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    So, do you want to sort only the second range of numbers (creating a sequence like this:"1 23 32 92", "19 22 43" , or all of them together (creating a sequence like 1 19 22 23 32 43 92") - I'm ignoring the negative numbers.

    If you want the former, you'll need to fix up your sorting method to take a "first and last" position, rather than size. If you went the second form, just sort the numbers you've got so far while you are still in the loop [in your "if input == -1" part], then continue until you get the -2 value, at which point you sort all again.

    Edit: beaten by dwks (again - must learn to type faster!!).

    --
    Mats
    Compilers can produce warnings - make the compiler programmers happy: Use them!
    Please don't PM me for help - and no, I don't do help over instant messengers.

  8. #8
    xp5
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    Thank you dwks and matsp !!!

    matsp: Yes, I want the former values (the first group) to be sorted with the second group of values too.

    I'm working on that right now.

  9. #9
    xp5
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    The sorting is working perfectly fine now. I have another question, how do I make it print 10 integers per line? For example the sorted array is: "1 2 3 4 5 6 7 8 9 10 11 12 13". How do i make the program print (under function print_array()):
    "1 2 3 4 5 6 7 8 9 10" new line here
    "11 12 13"

    Code:
    #include <stdio.h>
    #define  NUM_INT 1000
    
    void selection_sort(int x[], int size);
    int get_maxpos(int x[], int size);
    void print_array(int x[], int size);
    
    int main()
    {
      int input[NUM_INT] = {0};
      int i = 0;
      int j = 0;
    
      printf("please input arrays of ints to be sorted ");
    
     do {
      for ( ; i < NUM_INT; i++)
      {
        scanf("&#37;d", &input[i]);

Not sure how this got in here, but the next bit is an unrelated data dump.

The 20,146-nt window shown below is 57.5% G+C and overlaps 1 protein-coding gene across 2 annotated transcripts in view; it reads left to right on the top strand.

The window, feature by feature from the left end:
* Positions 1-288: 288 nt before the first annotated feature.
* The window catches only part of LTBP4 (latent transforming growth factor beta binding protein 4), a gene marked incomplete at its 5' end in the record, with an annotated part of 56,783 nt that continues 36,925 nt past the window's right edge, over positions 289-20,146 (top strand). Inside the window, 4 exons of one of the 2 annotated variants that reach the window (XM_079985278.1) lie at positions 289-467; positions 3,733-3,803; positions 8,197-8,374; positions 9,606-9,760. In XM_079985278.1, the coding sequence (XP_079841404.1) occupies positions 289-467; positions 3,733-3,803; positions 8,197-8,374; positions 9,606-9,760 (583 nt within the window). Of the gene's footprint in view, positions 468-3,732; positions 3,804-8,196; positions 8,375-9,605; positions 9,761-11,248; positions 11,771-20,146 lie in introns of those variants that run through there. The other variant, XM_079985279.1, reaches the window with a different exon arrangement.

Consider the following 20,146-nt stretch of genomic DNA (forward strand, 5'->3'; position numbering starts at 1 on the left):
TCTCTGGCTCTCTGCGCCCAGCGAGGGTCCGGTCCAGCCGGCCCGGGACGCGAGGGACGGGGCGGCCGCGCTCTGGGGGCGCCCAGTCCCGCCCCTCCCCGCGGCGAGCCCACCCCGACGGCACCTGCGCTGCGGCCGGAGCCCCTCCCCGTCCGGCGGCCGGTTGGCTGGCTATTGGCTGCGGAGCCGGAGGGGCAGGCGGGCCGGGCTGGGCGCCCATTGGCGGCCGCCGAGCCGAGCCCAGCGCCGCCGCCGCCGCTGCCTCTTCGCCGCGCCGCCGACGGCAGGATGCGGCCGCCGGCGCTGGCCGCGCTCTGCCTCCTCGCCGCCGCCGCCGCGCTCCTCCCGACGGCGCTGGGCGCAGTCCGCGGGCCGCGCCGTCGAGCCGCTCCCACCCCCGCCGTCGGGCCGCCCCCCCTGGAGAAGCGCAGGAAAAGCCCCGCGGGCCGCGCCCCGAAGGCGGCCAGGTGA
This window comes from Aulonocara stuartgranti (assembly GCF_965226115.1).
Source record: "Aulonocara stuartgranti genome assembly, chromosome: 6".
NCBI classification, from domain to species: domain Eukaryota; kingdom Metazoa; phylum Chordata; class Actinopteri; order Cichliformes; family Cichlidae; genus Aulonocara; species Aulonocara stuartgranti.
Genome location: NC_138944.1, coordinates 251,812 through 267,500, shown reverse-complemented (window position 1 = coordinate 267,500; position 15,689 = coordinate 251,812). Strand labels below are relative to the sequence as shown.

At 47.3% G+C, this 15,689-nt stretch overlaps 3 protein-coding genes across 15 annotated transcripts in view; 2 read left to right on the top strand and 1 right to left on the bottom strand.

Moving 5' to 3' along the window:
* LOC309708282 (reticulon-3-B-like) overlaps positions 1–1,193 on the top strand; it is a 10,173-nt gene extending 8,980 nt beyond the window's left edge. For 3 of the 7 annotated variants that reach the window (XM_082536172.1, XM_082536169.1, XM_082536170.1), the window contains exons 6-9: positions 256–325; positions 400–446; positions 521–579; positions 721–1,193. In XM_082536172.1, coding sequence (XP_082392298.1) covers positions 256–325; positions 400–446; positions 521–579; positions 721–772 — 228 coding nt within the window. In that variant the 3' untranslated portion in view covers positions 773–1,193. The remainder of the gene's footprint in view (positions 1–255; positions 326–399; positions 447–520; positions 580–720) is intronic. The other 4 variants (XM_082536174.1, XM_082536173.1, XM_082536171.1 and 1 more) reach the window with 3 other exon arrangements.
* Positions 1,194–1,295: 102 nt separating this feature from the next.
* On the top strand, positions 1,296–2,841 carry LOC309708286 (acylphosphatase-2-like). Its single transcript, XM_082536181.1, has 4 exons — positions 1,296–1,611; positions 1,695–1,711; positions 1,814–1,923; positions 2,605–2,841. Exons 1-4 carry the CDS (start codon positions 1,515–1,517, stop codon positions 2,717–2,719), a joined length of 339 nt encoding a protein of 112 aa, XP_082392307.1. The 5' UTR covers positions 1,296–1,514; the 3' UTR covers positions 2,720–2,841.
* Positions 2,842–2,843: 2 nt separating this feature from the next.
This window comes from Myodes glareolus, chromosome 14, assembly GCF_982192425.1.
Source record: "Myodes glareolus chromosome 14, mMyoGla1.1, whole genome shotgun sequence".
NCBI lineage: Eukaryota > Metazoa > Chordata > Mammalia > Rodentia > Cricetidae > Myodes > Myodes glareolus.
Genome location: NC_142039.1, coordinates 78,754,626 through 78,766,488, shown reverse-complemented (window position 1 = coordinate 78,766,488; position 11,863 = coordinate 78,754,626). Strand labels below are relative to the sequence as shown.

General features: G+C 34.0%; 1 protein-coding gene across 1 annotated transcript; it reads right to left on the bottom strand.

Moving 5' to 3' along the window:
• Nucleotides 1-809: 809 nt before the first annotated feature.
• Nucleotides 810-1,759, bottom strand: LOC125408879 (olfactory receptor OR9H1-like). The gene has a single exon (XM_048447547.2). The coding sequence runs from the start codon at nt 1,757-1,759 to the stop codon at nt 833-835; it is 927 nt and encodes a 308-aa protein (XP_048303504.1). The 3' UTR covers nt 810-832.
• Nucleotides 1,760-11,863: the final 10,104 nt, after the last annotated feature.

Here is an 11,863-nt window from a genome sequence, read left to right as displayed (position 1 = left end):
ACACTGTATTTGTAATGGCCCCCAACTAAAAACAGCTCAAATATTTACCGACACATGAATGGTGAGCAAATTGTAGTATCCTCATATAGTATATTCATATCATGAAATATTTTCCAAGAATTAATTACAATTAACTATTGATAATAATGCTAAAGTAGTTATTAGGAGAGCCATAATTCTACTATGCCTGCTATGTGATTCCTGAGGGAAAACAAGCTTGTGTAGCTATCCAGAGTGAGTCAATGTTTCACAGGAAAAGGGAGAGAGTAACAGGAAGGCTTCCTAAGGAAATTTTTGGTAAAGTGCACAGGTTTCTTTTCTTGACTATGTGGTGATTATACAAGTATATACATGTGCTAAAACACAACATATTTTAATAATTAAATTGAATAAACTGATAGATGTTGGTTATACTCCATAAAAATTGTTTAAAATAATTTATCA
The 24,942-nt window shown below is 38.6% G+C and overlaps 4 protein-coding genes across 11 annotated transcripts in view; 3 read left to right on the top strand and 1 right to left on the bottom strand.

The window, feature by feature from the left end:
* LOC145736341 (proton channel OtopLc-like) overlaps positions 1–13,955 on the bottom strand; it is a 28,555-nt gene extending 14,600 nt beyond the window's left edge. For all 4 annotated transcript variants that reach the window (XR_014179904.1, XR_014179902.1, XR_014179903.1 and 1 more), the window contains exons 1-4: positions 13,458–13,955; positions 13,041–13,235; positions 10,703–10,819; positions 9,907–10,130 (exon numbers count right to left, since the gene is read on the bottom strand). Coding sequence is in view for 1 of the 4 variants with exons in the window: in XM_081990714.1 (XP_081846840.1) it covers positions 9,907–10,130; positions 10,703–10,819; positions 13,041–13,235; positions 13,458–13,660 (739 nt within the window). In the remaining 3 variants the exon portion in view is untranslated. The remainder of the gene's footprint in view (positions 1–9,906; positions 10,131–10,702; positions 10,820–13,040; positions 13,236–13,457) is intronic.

if(input[i] < 0) break;
      }
    
      printf("Original array:\n");
      print_array(input, i);
      selection_sort(input, i);
      printf("Sorted array:\n");
      print_array(input, i);
    } while(input[i] > -2);
    
      return 0;
    }
    
    void selection_sort(int x[], int size)
    {
      int eff_size, maxpos, tmp;
    
      for (eff_size = size; eff_size > 1; eff_size--)
      {
        maxpos = get_maxpos(x, eff_size);
        tmp = x[maxpos];
        x[maxpos] = x[eff_size -1];
        x[eff_size -1] = tmp;
      }
    }
    
    int get_maxpos(int x[], int size)
    {
      int i, maxpos = 0;
      for (i = 0; i < size; i++)
        maxpos = x[i] > x[maxpos] ? i: maxpos;
      return maxpos;
    
    }
    
    void print_array(int x[], int size)
    {
      int i;
    
      for (i = 0; i < size; i++)
      {
       if (i>9)
       {
         printf("\n");
         printf("%d ", x[i]);
       }
       else
       {
         printf("%d ", x[i]);
       }
    
      }
    }

  10. #10
    Kernel hacker
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    You're on the right track. Two things you could do:
    1. Add a second variable, count it up, compare with 9 (or whatever number). Print a newline when it's at that point, then set the variable to zero.

    2. Use modulo (%) to see if it's a "ends with 9" number, e.g. if (i % 10 == 9) ...

    Don't duplicate code on both sides of an else if you can avoid it:
    Code:
       if (i>9)
       {
         printf("\n");
       }
       printf("%d ", x[i]);
    does the same thing as your code, but it's shorter, and only one place to change when you want to do a different format for your number (hint: You man find it looking better if you use %6d or some such).

    --
    Mats
    Compilers can produce warnings - make the compiler programmers happy: Use them!
    Please don't PM me for help - and no, I don't do help over instant messengers.

  11. #11
    xp5
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    I got it!! thank you matsp!